HC Deb 04 February 1941 vol 368 cc789-91
27. Mr. Brooke

asked the Secretary of State for the Home Department whether shelter-marshals are instructed, or empowered, to require that persons claiming to occupy regular places in public shelters must bring their gas masks with them?

Mr. Grimston (Treasurer of the Household)

I have been asked to reply. No, Sir, but it is, of course, highly desirable that persons using shelters should in their own interests carry a respirator, and my right hon. Friend the Minister of Health is considering what further steps can best be taken to impress this upon them.

Mr. Brooke

Is the Ministry of Home Security taking all possible steps to make sure that in concentrating upon the risk of fire people do not forget the risk of gas?

29. Mr. Noel-Baker

asked the Home Secretary whether he can make a statement concerning the measures adopted by His Majesty's Government to make trench air-raid shelters waterproof?

The Joint Parliamentary Secretary to the Ministry of Home Security (Miss Wilkinson)

The problem of damp in trench shelters has received very careful consideration. Some of the difficulties are due to the hasty construction of trenches in unsuitable sites at a time of grave crisis. Where they are hopelessly damp local authorities have power to close them. A circular, giving expert advice on the best way of treating leakage through the roofs of trenches, was sent to local authorities on the 11th December last: briefly, the advice was to remove the earth covering and treat the roof with a waterproof layer of asphaltic or bitumastic material.

Mr. Noel-Baker

Can the hon. Lady say whether these measures are meeting with a fair amount of success?

Miss Wilkinson

Where they are being carried out in accordance with expert advice they are meeting with some success. Where local authorities scamp them they are not.

Sir A. Southby

Is it not a fact that in many areas the difficulty arises from the fact that before the collapse of France the areas were considered to be safe, and dormitory trenches not necessary, but that these areas are now vulnerable areas, where dormitory trenches are necessary, and that the whole situation has shifted?

Miss Wilkinson

The matter is continually under review.

Mr. J. H. Hollins

Does my hon. Friend propose to deal with the local authorities which are lax?

Miss Wilkinson

Yes, we are dealing with them continually, but it has to be done through the regional authority.

Mr. R. C. Morrison

Is my hon. Friend aware that the worst cases are those in which local authorities have closely followed the Home Office plans, which have been a complete failure, and will she see that in any future proposals made the local authorities—who know their area better than the Home Office inspectors—are allowed to carry out the proposals they want instead of being compelled, as they have been by the Home Office, to put up shelters that are absolutely useless?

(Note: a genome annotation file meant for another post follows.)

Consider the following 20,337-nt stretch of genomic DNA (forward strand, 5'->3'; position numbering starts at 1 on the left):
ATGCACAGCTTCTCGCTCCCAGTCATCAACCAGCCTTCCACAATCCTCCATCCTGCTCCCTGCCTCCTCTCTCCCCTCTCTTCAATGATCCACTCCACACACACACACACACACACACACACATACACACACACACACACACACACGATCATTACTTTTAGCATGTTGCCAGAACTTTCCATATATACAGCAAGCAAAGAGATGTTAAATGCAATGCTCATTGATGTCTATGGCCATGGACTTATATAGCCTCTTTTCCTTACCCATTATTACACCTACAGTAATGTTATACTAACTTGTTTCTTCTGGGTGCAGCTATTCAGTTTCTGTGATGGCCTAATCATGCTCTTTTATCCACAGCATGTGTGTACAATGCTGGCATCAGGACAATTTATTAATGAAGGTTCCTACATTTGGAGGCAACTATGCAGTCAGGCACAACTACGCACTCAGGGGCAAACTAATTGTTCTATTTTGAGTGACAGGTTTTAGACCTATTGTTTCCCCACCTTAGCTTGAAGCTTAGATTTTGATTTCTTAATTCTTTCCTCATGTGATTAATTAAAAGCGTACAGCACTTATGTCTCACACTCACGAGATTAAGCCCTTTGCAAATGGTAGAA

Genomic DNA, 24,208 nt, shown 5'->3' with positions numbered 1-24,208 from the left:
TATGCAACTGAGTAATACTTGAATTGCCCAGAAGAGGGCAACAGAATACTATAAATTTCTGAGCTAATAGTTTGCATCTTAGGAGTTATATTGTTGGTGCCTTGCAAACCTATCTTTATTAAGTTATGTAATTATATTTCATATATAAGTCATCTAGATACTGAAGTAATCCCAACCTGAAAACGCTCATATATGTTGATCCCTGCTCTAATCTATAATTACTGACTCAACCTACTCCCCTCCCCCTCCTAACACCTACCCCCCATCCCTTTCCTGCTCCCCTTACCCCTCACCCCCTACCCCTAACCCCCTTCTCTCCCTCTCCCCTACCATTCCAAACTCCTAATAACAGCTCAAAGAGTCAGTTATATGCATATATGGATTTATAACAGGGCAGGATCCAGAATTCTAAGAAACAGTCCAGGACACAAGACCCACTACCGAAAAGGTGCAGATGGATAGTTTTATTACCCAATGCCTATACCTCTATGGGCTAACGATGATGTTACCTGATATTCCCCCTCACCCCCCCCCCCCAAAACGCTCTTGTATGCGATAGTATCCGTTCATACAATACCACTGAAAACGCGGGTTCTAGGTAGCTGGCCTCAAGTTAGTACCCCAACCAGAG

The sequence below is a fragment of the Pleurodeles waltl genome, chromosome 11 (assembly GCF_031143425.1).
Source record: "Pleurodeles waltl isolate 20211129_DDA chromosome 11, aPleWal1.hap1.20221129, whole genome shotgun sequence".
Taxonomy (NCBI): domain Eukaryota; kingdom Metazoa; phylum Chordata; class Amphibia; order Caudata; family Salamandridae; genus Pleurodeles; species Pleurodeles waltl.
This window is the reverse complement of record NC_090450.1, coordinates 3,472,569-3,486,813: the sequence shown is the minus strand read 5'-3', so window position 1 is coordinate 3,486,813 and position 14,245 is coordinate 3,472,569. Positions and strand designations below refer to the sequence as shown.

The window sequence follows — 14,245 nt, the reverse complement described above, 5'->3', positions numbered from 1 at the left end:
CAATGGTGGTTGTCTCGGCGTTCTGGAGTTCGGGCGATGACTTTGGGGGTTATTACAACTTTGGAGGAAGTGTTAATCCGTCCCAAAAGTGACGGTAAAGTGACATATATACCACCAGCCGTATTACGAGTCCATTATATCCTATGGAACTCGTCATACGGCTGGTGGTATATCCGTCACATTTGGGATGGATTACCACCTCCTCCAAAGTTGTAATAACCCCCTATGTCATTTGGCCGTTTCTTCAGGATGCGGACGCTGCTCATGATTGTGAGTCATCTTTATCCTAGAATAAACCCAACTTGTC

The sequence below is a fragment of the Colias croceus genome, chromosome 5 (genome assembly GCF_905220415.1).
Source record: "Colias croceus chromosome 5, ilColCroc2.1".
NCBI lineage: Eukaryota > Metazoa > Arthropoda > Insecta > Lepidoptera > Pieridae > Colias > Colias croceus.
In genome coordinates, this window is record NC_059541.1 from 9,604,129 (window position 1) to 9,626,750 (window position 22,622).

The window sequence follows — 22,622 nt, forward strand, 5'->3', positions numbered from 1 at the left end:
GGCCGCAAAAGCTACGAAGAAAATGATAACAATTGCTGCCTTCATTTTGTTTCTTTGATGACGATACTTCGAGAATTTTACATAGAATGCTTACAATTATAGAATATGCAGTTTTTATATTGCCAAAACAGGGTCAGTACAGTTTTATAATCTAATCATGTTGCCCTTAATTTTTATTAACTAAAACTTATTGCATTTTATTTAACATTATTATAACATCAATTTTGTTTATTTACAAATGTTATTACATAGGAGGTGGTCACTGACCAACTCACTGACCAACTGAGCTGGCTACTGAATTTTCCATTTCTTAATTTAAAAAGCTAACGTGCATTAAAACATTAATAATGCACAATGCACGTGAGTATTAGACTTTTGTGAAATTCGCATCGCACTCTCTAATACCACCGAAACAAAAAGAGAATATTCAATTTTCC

Miss Wilkinson

I cannot accept such a sweeping statement.

Mr. McGovern

You could if you were on the other side of the House.

30. Mr. Noel-Baker

asked the Home Secretary whether he can make a statement concerning the plans adopted, or approved, by His Majesty's Government for the provision of strong air-raid shelters by means of tunnelling in areas where the subsoil consists of chalk?

Miss Wilkinson

I am sending to my hon. Friend a copy of a circular which was sent to local authorities for their guidance in this matter. I may say that some chalk formations are likely to afford good opportunities for tunnelling and the chalk outcrops in the south-east of London are the subject of special examination by consultants working for the Regional Commissioners.

Mr. Noel-Baker

Do I understand that the hon. Lady and her right hon. Friend have personally examined the possibility of making such shelters on a very large scale within a reasonable distance of the centre of London?

Miss Wilkinson

That is hardly a job for myself or my right hon. Friend. We are having experts to do that; they are working under the Regional Commissioners for the London area and are in process of examination of the problem.

Mr. Noel-Baker

Will my hon. Friend bear in mind that experts working on this matter have made many mistakes in the past and that if this question receives the personal attention of herself or her right hon. Friend, the time will be well spent?

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